Sunday, 10 July 2011

Knowing when to bail: This isn't politics, it's bigger than that – just ask Hugh Grant

Hugh Grant: Not just a pretty face
Like everyone in the country, I am agog at what's going on. The tabloid press seem to have sunk to new lows below even those assumed of them. The police seem to be guilty of taking a discretionary approach to what is or is not illegal, based on self-interest. And it would seem that politicians have entered a Faustian pact with the Murdoch empire that has prevented anyone from getting to the bottom of how information is bought, sold and publicised in some parts of the British media. Just ask Hugh Grant, he knows all about it.

It now seems clear that Murdoch may not be allowed to buy the rest of the BSkyB but that his current holdings need to be reviewed and reduced. Even without further revelations only a nitwit would try to defend the assertion that News International will do a thorough job cleaning up its act through self-regulation or, for that matter, the Metropolitan Police should be left to its own devices. It is political suicide to trivialise the implications of this, because the public have got beyond the 'smoke without fire' stage to organising its own evacuation. The public isn't waiting for politicians to tell them what to do: Mumsnet and the Church of England are looking at a Murdoch boycott and are sufficiently well informed not to be distracted by the closure of the News of the World. The good old Guardian has become our very own Washington Post, now looked to across the world for the only unbiased coverage of this whole business.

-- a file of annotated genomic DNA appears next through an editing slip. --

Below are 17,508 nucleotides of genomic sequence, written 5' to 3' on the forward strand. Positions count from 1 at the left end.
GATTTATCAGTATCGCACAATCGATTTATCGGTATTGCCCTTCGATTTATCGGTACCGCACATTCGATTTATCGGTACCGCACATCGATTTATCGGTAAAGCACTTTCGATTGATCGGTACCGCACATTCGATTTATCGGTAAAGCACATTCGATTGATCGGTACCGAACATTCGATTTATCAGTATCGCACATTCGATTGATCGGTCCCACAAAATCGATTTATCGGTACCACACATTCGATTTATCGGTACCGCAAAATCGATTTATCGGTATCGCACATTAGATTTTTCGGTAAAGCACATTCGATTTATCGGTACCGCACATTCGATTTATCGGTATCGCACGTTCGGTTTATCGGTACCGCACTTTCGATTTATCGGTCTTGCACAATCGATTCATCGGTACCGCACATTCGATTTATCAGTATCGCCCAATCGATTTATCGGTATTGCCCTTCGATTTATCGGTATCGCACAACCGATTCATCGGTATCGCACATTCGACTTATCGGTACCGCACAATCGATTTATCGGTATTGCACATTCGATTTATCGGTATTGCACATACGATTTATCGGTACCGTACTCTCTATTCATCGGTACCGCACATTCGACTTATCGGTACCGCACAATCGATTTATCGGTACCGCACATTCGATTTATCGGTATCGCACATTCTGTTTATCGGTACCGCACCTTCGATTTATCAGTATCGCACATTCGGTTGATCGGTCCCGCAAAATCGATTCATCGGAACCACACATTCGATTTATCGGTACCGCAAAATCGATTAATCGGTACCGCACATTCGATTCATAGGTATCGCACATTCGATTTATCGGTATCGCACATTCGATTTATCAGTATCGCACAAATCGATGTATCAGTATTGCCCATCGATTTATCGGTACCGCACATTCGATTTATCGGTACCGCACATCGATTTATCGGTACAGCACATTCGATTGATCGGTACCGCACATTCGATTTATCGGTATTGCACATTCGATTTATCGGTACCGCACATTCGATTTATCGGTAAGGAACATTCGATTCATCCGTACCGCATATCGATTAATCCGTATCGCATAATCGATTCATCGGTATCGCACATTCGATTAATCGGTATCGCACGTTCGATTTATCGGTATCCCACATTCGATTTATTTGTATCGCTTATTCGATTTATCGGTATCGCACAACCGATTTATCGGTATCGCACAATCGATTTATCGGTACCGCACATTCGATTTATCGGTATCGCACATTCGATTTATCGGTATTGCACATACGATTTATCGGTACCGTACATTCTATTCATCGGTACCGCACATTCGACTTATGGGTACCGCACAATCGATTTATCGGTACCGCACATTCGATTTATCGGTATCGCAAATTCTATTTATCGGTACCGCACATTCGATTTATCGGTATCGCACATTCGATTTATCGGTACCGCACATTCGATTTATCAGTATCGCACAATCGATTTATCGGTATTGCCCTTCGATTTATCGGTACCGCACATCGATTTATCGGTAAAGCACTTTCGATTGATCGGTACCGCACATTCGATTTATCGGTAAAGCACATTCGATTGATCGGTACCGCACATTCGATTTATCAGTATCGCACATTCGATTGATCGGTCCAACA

I have a close friend who is the international editor of a well-known celebrity magazine and she has often told me of the fear the famous have of the British tabloid press, some choose never to come to the UK or leave hastily because of it. No great loss, you may think, but an interesting indicator of how the British tabloid press is in a class of its own when it comes to being out of control. Further it has always fascinated me that the worst practices of some of the media in this country are managed and exploited by non-residents who would not welcome or tolerate such intrusion in the countries they choose to live in. Having said that, my friend has often argued for the continuance of an unregulated press. So what's to do?

Ed Miliband has been accused of playing politics with this issue, I don't think that is possible. Like Watergate and the Profumo Affair, it's got beyond that now. We do need to stop the Murdoch takeover sharpish. We do need someone to stop the deleting as it is now, shredding as it was in Ollie North's day. And as David Cameron agreed, old Rebekah Brooks needs to go whether she is a 'lightning rod' or not, if only to say that if it all goes tits up on your watch, it's your responsibility.

I am amazed and, I have to say, delighted at the role Hugh Grant has played in all this. It seems following his relentless experience of being 'papped', he fought back by taking ex-News of the World journalist Paul McMullan out for a drink with a microphone pen in his pocket to record and expose the hacking, police bribery allegations and the culpability of politicians and newspaper editors and bosses as McMullan bragged that 'he [Grant] was powerless to do anything about it.' Given his extraordinary tenacity I think he should definitely play himself in the inevitable film.

It may yet turn out that Andy Coulson becomes #newsgate's Oliver North, but even going for his scalp won't keep the information, outrage and disgust coming wave upon wave now. Talking of waves, if you want to avoid a painful wipeout, the knowledgeable surfer knows when it's best to bail  a surfing term meaning jumping in the water before you lose your balance. Let's hope the PM remembers in time, that to ride the next wave, bailing is better than heading for a wipeout.

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